"But what would have been the good?"
Aslan said nothing.
"You mean," said Lucy rather faintly, "that it would have turned out all right – somehow? But how? Please, Aslan! Am I not to know?"
"To know what would have happened, child?" said Aslan. "No. Nobody is ever told that."
"Oh dear," said Lucy.
"But anyone can find out what will happen," said Aslan. "If you go back to the others now, and wake them up; and tell them you have seen me again; and that you must all get up at once and follow me – what will happen? There is only one way of finding out."
After one makes a decision, it is common to reflect not only on the outcome that was achieved but also on what might have been. For example, one might consider whether going to a party would have been more fun than staying home to work on a manuscript. These counterfactual comparisons can have negative emotional consequences; they can lead to the experience of regret. In the current study, we examined a commonly observed yet understudied aspect of counterfactual comparisons: the motivational lure of counterfactual information—counterfactual curiosity. Specifically, we found that people are so strongly seduced to know counterfactual information that they are willing to incur costs for information about how much they could have won, even if the information is likely to trigger negative emotions (regret) and is noninstrumental to obtaining rewards.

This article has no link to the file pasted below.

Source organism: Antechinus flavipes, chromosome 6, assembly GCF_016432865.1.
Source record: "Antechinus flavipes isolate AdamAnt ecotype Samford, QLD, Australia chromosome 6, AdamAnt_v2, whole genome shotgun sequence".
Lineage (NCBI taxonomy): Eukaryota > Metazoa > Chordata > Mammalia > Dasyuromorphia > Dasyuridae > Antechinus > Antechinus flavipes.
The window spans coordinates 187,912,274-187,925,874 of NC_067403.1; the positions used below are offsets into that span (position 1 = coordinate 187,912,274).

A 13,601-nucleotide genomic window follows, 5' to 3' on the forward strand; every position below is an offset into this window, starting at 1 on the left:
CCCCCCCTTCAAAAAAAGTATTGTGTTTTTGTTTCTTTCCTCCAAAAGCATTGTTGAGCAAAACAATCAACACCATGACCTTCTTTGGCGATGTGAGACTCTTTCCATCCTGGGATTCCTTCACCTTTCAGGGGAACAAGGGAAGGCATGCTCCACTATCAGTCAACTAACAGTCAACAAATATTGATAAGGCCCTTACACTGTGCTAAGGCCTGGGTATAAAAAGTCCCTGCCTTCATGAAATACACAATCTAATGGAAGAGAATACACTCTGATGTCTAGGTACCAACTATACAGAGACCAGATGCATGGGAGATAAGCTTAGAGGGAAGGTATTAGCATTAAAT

One explanation for seeking negative information is that people may also find it interesting to test their emotional responses—a mechanism that might also underlie so-called morbid curiosity. Counterfactual information of the kind sought in the current experiments may be desirable because it has high personal relevance—it relates to decisions that one has made in the recent past. People’s desire for information about their own performance is known to be strong enough to overcome cognitive biases such as inequality aversion. Thus, opportunities to learn about oneself and the actual and counterfactual consequences of one’s decisions may have powerful motivational status.